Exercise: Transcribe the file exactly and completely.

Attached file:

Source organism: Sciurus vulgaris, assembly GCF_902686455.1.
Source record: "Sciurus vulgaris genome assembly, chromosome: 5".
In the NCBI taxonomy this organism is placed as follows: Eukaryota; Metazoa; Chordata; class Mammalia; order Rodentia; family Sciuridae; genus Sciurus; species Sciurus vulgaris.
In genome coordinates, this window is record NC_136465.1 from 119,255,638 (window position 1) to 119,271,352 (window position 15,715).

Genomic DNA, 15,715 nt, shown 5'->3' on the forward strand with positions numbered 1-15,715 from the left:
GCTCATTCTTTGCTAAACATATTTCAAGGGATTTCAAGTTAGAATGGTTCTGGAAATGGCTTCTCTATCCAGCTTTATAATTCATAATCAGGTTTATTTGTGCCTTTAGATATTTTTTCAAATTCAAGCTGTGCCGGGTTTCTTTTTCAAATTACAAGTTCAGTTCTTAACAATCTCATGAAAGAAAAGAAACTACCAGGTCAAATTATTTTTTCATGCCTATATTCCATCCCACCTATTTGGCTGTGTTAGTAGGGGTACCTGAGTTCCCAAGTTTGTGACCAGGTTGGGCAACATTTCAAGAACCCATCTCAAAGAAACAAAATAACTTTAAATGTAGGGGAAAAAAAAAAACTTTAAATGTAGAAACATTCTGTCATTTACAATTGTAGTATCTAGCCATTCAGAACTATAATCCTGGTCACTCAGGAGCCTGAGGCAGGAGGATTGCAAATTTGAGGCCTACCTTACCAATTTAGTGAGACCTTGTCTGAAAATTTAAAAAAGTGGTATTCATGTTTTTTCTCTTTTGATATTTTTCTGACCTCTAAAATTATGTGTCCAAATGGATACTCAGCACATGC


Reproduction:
Source organism: Sciurus vulgaris, assembly GCF_902686455.1.
Source record: "Sciurus vulgaris genome assembly, chromosome: 5".
In the NCBI taxonomy this organism is placed as follows: Eukaryota; Metazoa; Chordata; class Mammalia; order Rodentia; family Sciuridae; genus Sciurus; species Sciurus vulgaris.
In genome coordinates, this window is record NC_136465.1 from 119,255,638 (window position 1) to 119,271,352 (window position 15,715).

Genomic DNA, 15,715 nt, shown 5'->3' on the forward strand with positions numbered 1-15,715 from the left:
GCTCATTCTTTGCTAAACATATTTCAAGGGATTTCAAGTTAGAATGGTTCTGGAAATGGCTTCTCTATCCAGCTTTATAATTCATAATCAGGTTTATTTGTGCCTTTAGATATTTTTTCAAATTCAAGCTGTGCCGGGTTTCTTTTTCAAATTACAAGTTCAGTTCTTAACAATCTCATGAAAGAAAAGAAACTACCAGGTCAAATTATTTTTTCATGCCTATATTCCATCCCACCTATTTGGCTGTGTTAGTAGGGGTACCTGAGTTCCCAAGTTTGTGACCAGGTTGGGCAACATTTCAAGAACCCATCTCAAAGAAACAAAATAACTTTAAATGTAGGGGAAAAAAAAAAACTTTAAATGTAGAAACATTCTGTCATTTACAATTGTAGTATCTAGCCATTCAGAACTATAATCCTGGTCACTCAGGAGCCTGAGGCAGGAGGATTGCAAATTTGAGGCCTACCTTACCAATTTAGTGAGACCTTGTCTGAAAATTTAAAAAAGTGGTATTCATGTTTTTTCTCTTTTGATATTTTTCTGACCTCTAAAATTATGTGTCCAAATGGATACTCAGCACATGC